Several months ago, a crowd funded project has made its appearance on IndieGogo. The idea, initiated by a humble couple called the Brusaw, seemed a bit of a science fiction project. Imagine, the roads on which you drive your car every day, being replaced by sophisticated solar panels, that not only providing energy from the sun but also provides several advantages:
- melts the snow covering the road making them safer to drive
- detects animals crossing to avoid accidents
- show customized displays through some LED lights.
- self cleans itself ( I didn’t completely understand that part). Apparently it also cleans dirts from the road and puts it into a gutter.
I’m sure there are more crazy ideas associated with this project, like recharging your car while driving, or perhaps have the roads move by themselves so you don’t even need a car.
This is not entirely science fiction however, the project is already underway and it has been racking $2.2 millions of donations.
While the two millions does show that the project has a great amount of support, it has also spurs a series of articles and videos against the projects. Because after all, how much is it really gonna cost to replace every road in America with expensive electronics?
Let’s look at what the expert naysayers are saying about the project. There are many arguments that actually make perfect sense when we think about them:
- The cost would be prohibitively expensive. Even keeping in mind that items manufactured en masse can be significantly cheaper than a single prototype, each road piece is a collection of expensive raw materials. This really does have a point.
- Cars would be driving back and forth on high tech electronic. This would require a very resistant layer to protect it, which would itself be exensive. Or it would be a maintenance nightmare as road pieces would regularly need to be repaired.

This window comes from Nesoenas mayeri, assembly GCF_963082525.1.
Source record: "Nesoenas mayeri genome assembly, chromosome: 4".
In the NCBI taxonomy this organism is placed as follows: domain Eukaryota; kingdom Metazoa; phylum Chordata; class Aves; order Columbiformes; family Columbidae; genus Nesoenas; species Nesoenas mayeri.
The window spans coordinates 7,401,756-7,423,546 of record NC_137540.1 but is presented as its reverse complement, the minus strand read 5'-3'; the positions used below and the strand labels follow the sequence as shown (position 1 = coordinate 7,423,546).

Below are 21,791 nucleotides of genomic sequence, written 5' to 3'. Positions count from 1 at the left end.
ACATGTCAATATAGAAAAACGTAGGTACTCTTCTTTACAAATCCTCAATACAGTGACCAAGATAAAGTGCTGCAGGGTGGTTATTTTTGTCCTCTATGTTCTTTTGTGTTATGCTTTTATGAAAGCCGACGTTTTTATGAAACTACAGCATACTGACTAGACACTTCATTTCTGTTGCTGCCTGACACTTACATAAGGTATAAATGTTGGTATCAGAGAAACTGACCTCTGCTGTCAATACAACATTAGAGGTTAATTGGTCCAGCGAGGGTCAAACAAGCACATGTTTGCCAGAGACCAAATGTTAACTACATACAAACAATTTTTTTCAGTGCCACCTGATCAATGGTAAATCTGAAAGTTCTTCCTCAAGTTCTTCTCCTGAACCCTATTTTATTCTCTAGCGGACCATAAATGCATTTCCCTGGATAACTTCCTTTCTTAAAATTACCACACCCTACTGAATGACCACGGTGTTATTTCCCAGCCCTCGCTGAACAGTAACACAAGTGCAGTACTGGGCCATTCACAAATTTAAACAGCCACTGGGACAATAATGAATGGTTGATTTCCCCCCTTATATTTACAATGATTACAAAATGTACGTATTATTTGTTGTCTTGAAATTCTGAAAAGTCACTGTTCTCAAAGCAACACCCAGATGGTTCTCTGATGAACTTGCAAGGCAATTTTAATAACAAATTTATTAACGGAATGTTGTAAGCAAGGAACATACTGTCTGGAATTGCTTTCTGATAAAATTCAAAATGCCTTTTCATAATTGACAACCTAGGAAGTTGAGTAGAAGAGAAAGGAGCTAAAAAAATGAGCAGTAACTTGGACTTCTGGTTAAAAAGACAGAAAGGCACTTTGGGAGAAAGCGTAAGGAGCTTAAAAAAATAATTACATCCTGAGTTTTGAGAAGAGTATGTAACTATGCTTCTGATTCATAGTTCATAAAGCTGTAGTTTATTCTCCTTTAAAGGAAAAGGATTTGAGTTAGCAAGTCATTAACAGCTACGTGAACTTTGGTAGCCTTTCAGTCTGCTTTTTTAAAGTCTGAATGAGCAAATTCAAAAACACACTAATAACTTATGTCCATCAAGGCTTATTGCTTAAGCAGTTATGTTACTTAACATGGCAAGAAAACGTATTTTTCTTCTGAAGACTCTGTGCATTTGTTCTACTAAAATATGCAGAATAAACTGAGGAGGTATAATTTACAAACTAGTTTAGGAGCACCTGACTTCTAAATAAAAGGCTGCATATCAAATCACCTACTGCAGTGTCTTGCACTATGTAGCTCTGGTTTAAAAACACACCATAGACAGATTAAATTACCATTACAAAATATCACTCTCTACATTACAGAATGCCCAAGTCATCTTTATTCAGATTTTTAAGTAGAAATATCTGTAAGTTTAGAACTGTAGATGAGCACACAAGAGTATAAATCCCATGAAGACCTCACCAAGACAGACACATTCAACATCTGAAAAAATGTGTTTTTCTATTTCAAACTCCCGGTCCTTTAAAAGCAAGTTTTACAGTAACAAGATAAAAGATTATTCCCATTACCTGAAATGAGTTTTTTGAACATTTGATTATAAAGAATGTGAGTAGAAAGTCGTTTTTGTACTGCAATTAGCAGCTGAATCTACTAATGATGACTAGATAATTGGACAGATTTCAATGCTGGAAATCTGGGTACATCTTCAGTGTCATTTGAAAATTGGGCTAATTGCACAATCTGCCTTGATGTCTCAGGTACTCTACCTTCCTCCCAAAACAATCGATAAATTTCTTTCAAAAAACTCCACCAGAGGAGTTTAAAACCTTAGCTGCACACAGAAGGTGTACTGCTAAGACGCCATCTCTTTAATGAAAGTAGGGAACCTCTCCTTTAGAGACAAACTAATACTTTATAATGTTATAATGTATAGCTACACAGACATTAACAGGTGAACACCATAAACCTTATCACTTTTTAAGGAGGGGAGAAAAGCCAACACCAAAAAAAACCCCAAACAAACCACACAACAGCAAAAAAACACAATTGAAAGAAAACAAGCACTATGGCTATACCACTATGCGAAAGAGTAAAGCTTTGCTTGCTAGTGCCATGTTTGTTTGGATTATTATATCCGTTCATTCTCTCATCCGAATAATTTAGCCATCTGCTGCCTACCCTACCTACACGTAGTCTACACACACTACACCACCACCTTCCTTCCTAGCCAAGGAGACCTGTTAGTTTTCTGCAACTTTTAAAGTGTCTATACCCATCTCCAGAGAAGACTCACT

- There’s a security issue: Imagine the danger we’d encounter if a hacker was able to control the lights on the roads, causing havoc within the traffic.
- This one really takes the cake: Why putting solar panels on the road when there’s a lot of other, better, safer place to put them. Nobody is driving on your roof, and there’s a lot less shadow. At the end, it would be a lot more viable economically. Even if it’s not on the roof, there’s plenty of free space out there on the ground, so what advantage do we gain putting solar panels where they will get pressure from heavy cars and trucks? When we do the math, the benefit of solar roadways over solar panels on the roof is pretty much: pretty lights on the road and prevent cars from hitting the moose crossing the road.
Then, who could be so foolish enough to give a penny to this campaign …
Well not me, but I wish others do…
I’m not giving a penny because I watched a video from the Solar Roadways campaign and had the vague impression of familiarity with watching those Ponzi scheme or “Get rich quick working from home” videos. At the same time, as I watched that same video, a part of me became somehow hopeful about the future. A part of me wanted to put my dough and get one of those mugs for $5 donations, as a memorial of the time I contributed 0.0000001% to save the earth. A part of me wishes I had put those five dolllars in. But don’t worry about me, I’m just schizophrenic.
Now, why even pay attention to this idea when all arguments are so obviously against it. It turns out, there’s a part of your brain that is completely irrational and acts on emotions. That’s your right brain. It makes decisions that are mathematically idiotic and obviously wrong… yet… that part of the brain exists, because very often, that part is right!
Did you ever have a feeling when you really want to do something irrational and useless, and there’s no explanation behind it? (Like writing this article?) A lot of people will agree that most of teh time, the right brain makes mistakes. Yet, some of the happiest people on earth really just follow their (I’m gonna sound cheesy) heart, and obey their feelings.
As for me, since my schizophrenic mind has reached an equilibrium, I agreed that I won’t put a penny in the Solar Roadways campaign, but instead waste the equivalent in time writing this article. As I thought more about this, I realize there’s more to think about that I originally thought…